Worth Your Time

Is the Mega-Church the New Liberalism? by Al Mohler

The Moral Case for Capitalism at the Manhattan Institute

Ross Douthat and the Value of Traditional Christianity in America at Acton Institute

God Rebuilds the World Through Our Work at The High Calling

Video – Makers vs Takers with John Stossel at LibertyPen

15 Spectacular Libraries in Europe at Mental Floss

A Heavenly Calling by TM Moore. You can click here to download the entire series, which would work well as a small group study. More always does a great job with these resources.

Podcast – How to Shave Ten  Hours Off Your Work Week at Michael Hyatt

Study Shows that Mormonism is Fastest-Growing Faith in Half the U.S. States at Washington Post

A Response and Challenge to Dan Savage by James White

New Feature: Book Reviews

I’ve had the privilege of occasionally being asked to review a book on my blog. Now, I don’t for a second think that’s because I’m so insightful. I know that it has much more to do with exposure for the book. But that’s okay; it’s still nice to be asked and I enjoy the opportunity.

I have, on many occasions, used this blog to share the great ideas that I’ve learned from the books I read. I believe I’ve been positively shaped and molded by many of them. As is usually the case, I generally review the books that I really like or have been particularly blessed by (though I may dare to venture out on this front).  It’s always an added treat when the author of the book takes the time to connect with me and thank me for my efforts. (I don’t write the reviews for that reason, but, again, it’s a nice treat.)

Interestingly, my reviews are often my most popular posts. I think that’s because many of us like to check out what others thought about a book before we decide to invest the time and money in the book ourselves. Or, as I stated in an earlier post on book summaries, we get what we need from a book out of the review itself. And besides, we can’t read everything that’s out there.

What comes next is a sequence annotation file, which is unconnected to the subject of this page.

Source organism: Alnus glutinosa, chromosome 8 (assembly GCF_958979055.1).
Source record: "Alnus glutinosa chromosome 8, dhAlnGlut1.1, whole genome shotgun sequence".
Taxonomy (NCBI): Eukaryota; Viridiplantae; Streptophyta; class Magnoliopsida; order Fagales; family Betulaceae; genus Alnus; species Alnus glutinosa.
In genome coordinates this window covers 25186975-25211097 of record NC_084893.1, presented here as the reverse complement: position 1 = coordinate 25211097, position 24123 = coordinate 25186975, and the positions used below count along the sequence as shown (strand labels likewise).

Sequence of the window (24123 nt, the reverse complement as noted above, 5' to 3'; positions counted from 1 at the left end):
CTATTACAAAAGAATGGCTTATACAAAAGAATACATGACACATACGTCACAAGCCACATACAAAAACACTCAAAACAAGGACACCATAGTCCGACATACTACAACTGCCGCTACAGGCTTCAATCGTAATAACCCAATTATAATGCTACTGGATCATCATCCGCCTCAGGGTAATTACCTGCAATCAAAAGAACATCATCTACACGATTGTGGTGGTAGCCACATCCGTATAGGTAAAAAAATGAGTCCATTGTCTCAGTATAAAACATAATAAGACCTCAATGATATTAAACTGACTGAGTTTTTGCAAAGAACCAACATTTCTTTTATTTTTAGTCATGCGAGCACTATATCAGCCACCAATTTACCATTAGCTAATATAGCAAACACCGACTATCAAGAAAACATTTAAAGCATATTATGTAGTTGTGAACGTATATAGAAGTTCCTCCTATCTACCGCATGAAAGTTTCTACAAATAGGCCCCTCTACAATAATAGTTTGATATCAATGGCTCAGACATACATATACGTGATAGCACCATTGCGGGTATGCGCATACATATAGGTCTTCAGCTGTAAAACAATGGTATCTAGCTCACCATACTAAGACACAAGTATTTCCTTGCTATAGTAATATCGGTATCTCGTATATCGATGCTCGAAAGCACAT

I’ve been fairly generous so far by calling my posts about books “reviews.” They are certainly not critical reviews because, as I said, I’m usually writing about a book I really like. Thus, I guess you could say that they are more like “advertisements”  for the books. I’m clearly hoping that my efforts will encourage folks to read them. (But, as I said, I may soon be including some books that I don’t necessarily agree with.)

Also, because it’s my blog, my “reviews” are different in that I don’t have to review the whole book at once. I’m not sure I’m smart enough to do that anyway. Instead, I enjoy studying the book chapter by chapter, really digging into it and seeing what’s there (or what’s not there), thinking about it, and then commenting on it. My “book reviews” should probably more appropriately be called “chapter reports.”

Over the years I’ve discovered various resources that have really helped me get all I can out of a book. I haven’t perfected the art, but I’ve grown a great deal. I know that I don’t apply everything I’ve learned, but I have been able to put together a few things that make up an outlined agenda of sorts. This outline of questions, thoughts, etc., helps me absorb more of what I’m reading than I would without it. It also helps me as I share what I’ve read with others, whether I’m writing about it, teaching it, or simply talking about it with someone over lunch.

At any rate, I thought it might be helpful to officially make book reviews a new feature here at Renovate Your Life. Ideas have consequences, both intellectually and practically. I know from experience how God can use a book to renew a mind and transform a life (that’s renovation). It’s my sincerest prayer that these little reviews will be a blessing to those who read them, and will hopefully lead the reader to the books to which they point.

Happy Reading,
Dale